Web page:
Once the acorns are properly leached, they can be dried a bit to grind into flour, or used while the chunks are still damp.
1. Roasted acorns
One of the easiest ways to cook acorns is to roast them. Place the damp nut chunks on a baking sheet and sprinkle with fine salt. Toast them for 15-20 minutes at 375 degrees Fahrenheit in a pre-heated oven, or roll them around in a dry frying pan over the camp fire. You can tell they’re done when the color has changed a little, and the nut pieces smell like roasted nuts. Eat them out of hand just like peanuts.
2. Acorn brittle
For those with a sweet tooth, follow your favorite peanut brittle recipe, and substitute acorns for the peanuts. Use the same volume of acorns that the recipe asks for in peanuts, or add a few more acorns to make this snack a little more nutritious. Once the brittle is cooled, break it into pieces and enjoy.
3. Acorn bread
Dry your leached acorns a little bit. When they are halfway between wet and soft, and dry and rock-hard, run them through a blender, food processor, grain mill, or grind between two rocks. Dry the resulting acorn meal in a low temp oven for a few minutes, or air dry for a few hours. Then grind it again. This acorn flour can be used to bake breads or almost any other baked good. If you’re expecting soft spongy bread, blend in some wheat flour for its gluten. It you don’t mind the acorn’s natural crumbly texture, use the acorn flour as-is.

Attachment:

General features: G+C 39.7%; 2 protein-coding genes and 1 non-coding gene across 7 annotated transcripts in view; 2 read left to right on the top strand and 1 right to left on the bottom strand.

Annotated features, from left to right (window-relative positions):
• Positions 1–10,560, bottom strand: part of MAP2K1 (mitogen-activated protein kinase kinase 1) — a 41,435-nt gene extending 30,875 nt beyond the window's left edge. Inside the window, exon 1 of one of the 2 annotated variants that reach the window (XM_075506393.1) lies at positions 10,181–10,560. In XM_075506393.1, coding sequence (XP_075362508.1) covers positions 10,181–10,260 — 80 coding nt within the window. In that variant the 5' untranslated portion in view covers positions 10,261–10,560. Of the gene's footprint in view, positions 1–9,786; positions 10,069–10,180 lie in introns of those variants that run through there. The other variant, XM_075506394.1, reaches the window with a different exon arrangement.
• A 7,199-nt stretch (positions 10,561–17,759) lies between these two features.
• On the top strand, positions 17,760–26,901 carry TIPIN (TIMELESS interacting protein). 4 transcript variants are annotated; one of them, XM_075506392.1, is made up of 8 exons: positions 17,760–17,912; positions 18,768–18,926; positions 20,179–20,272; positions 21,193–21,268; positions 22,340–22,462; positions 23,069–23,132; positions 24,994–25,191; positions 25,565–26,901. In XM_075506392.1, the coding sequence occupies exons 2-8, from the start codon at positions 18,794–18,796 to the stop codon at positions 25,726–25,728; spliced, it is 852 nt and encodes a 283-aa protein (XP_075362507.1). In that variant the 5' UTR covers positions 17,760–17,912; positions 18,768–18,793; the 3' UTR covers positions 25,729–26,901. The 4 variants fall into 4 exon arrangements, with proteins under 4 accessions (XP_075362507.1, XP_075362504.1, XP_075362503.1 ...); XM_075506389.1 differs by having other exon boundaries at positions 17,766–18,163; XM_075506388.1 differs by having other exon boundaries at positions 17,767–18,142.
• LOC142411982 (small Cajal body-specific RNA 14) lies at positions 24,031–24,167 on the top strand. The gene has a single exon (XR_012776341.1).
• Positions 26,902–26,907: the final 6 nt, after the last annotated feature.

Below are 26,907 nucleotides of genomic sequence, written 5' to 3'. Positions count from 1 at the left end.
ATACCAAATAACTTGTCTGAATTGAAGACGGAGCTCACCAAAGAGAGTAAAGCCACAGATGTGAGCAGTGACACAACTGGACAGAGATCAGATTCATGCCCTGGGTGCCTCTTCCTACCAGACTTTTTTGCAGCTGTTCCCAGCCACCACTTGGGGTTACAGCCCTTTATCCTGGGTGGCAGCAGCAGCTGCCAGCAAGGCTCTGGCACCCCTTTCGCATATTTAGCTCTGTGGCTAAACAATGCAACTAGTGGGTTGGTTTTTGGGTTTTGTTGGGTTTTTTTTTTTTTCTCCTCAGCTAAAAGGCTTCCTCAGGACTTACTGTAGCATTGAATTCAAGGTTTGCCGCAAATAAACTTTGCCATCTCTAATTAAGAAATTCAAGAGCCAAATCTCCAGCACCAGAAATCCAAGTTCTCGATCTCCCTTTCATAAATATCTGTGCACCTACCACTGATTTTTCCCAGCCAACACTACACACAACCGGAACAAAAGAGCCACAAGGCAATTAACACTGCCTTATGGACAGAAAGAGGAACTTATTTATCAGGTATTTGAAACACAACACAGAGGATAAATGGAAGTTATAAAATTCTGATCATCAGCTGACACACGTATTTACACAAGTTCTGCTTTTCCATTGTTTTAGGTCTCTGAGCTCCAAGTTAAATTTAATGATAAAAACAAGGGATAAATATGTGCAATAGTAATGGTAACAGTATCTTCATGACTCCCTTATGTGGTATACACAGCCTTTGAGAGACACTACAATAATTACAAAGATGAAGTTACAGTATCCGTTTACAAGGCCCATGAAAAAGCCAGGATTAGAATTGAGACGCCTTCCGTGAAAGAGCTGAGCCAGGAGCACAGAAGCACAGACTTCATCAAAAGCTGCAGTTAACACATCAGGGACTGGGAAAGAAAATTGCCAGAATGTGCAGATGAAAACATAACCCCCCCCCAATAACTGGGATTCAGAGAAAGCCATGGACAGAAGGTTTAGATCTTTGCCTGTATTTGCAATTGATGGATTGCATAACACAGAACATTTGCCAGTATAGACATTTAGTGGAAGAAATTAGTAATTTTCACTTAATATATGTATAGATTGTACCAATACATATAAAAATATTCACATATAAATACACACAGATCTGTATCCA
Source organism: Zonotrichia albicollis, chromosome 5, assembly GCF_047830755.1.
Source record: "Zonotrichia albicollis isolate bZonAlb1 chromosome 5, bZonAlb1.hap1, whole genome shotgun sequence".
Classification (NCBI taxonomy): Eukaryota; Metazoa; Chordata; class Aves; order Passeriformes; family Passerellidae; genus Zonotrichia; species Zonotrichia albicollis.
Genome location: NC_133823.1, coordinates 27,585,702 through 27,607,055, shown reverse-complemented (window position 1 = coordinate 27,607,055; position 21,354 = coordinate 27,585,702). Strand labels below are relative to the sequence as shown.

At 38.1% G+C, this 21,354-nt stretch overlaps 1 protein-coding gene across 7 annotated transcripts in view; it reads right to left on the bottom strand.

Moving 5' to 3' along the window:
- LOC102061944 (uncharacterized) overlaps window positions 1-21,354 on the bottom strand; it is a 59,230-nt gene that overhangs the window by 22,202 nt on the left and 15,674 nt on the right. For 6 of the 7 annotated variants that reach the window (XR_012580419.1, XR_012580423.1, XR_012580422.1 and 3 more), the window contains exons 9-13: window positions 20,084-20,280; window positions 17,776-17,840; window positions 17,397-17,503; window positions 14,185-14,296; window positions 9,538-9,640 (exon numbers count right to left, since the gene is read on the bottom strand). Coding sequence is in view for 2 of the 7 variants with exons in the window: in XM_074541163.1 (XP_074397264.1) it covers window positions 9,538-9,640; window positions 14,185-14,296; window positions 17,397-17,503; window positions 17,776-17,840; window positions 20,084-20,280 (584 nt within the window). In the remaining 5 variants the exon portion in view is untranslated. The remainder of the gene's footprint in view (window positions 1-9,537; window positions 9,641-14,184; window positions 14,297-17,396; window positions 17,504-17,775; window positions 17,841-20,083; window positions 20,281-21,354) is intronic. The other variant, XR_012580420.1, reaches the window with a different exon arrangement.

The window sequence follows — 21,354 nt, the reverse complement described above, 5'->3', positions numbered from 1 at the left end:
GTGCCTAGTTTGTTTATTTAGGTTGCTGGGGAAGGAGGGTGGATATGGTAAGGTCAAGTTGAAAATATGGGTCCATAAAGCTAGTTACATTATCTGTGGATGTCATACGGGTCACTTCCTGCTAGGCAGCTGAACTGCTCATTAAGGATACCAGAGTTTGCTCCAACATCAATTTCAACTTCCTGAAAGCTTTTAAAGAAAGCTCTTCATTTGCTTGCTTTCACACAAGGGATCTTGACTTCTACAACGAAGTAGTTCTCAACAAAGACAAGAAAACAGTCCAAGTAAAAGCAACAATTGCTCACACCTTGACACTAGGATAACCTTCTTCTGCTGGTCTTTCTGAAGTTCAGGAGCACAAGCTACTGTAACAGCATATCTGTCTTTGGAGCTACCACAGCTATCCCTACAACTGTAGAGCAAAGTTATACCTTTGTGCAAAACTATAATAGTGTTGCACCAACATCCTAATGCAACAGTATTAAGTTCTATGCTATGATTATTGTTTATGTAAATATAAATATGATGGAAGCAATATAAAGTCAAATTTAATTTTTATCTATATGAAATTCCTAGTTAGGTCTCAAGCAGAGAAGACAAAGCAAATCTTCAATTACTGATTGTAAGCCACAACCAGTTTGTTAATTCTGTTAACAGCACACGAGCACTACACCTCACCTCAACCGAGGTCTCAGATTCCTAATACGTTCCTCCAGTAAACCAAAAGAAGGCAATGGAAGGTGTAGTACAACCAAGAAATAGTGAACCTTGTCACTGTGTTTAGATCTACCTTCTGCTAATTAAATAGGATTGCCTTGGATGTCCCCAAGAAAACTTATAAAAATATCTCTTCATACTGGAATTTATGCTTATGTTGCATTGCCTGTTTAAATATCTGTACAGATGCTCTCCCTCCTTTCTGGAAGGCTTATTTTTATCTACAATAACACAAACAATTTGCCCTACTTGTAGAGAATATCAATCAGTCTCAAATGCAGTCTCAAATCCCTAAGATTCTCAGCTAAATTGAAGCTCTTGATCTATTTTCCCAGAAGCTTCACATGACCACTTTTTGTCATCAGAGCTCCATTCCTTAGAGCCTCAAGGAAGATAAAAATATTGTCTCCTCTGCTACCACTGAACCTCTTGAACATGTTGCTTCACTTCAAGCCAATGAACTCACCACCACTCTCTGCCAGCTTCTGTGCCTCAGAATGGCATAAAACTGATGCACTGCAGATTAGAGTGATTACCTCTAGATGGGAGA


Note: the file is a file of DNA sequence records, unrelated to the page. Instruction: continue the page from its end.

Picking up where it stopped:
4. Acorn cookies
Using the flour described above, try your hand at cookies. You could follow any cookie recipe, swapping out the wheat flour for acorn flour. Since acorn flour is more crumbly than wheat flour, cookies are a natural fit for this wild food. My favorite are acorn peanut butter cookies. Here’s how to make them:
- 3 cups of acorn flour
- ½ teaspoon of baking soda
- ½ teaspoon of salt
- 1 cup of butter (softened)
- 1 cup of peanut butter
- 2 teaspoons of vanilla extract
- 1 cup of white sugar
- 1 cup of brown sugar
- 2 eggs